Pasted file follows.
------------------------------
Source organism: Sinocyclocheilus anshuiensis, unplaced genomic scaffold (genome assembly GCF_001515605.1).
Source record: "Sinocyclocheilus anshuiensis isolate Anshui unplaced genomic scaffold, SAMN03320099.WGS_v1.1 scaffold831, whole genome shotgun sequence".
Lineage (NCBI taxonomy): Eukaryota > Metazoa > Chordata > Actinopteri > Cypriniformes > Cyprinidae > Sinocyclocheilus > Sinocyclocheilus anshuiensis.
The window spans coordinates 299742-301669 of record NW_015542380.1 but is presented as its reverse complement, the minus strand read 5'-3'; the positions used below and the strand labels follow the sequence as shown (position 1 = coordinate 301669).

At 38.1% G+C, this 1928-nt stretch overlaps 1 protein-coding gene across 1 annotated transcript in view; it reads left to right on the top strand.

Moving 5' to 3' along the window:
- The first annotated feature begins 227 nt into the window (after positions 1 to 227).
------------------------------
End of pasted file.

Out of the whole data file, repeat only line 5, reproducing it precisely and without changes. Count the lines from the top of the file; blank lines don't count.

At 38.1% G+C, this 1928-nt stretch overlaps 1 protein-coding gene across 1 annotated transcript in view; it reads left to right on the top strand.